Our first drop will be April 19th at Columbus's Largest Baby Shower, sponsored by 104.9 The River. Our church is even holding a baby shower for PDHC to increase the donations. Just our way of helping. Pictures of the stash to follow.

Saturday, January 12, 2008

Vanity Theatre

Community theatre is a strange animal. The mission is usually something about inviting the community to participate in theatre, whether as an actor, tech person, or audience member. For people who were part of theatre in high school and did nothing more with it, it sounds like fun. Sometimes it is. Sometimes you find yourself embroiled in what I call "Vanity Theatre."

Sounds almost redundant, doesn't it? Don't you have to be a little bit vain to be involved in theatre anyway? Maybe, but that's not the point. What I mean when I say "vanity theatre" is a theatre company started by one or more people who are disgruntled with the theatre company they were working for and who decide to start their own company. It's pretty common, at least in my neck of the woods. I can list off about five theatre companies who have branched off of just one in my area.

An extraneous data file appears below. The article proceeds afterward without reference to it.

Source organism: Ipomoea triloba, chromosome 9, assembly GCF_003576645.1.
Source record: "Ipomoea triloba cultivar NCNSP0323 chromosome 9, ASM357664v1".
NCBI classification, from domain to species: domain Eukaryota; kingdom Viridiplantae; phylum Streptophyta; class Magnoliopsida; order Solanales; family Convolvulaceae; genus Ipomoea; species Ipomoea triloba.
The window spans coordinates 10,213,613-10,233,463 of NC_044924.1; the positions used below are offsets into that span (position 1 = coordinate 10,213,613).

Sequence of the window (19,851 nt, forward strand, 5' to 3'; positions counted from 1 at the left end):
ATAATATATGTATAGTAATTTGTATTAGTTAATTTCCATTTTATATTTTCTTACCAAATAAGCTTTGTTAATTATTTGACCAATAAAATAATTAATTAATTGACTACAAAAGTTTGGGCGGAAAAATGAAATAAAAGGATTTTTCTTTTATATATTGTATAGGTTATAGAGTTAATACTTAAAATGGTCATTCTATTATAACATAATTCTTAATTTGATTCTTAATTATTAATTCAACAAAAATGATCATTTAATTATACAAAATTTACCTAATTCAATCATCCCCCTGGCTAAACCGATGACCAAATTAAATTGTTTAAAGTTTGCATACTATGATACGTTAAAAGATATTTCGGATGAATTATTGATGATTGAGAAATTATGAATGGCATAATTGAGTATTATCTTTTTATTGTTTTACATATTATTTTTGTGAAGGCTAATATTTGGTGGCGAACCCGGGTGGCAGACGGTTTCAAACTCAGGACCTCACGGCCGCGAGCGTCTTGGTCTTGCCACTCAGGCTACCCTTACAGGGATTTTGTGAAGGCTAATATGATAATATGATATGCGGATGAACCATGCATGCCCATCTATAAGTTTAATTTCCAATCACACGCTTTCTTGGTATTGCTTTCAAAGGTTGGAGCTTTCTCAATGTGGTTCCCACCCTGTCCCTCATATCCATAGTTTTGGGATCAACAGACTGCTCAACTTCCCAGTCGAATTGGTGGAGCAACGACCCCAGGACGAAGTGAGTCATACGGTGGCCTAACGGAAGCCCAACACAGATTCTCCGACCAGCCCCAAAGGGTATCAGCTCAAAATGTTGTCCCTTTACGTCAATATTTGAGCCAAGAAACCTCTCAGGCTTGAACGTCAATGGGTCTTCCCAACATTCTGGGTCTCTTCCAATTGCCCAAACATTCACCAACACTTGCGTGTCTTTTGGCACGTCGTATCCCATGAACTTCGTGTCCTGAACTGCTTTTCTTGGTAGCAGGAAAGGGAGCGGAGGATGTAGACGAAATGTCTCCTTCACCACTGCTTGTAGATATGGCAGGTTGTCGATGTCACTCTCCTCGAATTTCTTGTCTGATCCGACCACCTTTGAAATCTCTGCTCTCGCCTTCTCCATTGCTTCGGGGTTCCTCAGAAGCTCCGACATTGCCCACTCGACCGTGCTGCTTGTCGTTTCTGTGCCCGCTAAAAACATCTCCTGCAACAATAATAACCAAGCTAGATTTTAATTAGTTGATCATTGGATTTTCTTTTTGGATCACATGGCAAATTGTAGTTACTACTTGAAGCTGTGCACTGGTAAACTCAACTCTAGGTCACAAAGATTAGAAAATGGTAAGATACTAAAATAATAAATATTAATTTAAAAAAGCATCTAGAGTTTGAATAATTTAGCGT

Sometimes it's really not a problem. The new company quickly gets past the hurt feelings, establishes its own identity and moves on. That's healthy growth. Other times, the connection is as clear as the plagiarized bylaws handed out to new board members. Spend enough time there and you'll know the real reason why the company was started. By the end of tech week, the entire cast and crew of the last show I directed knew the reason the company president left his previous company.

Here's my advice: If you find yourself at a vanity company to work on a show and you find that the founders haven't moved on from their past hurts, finish up the show and walk calmly to the nearest exit. If you are one of those founders, move on. Let it go. Community theatre has enough drama on its own.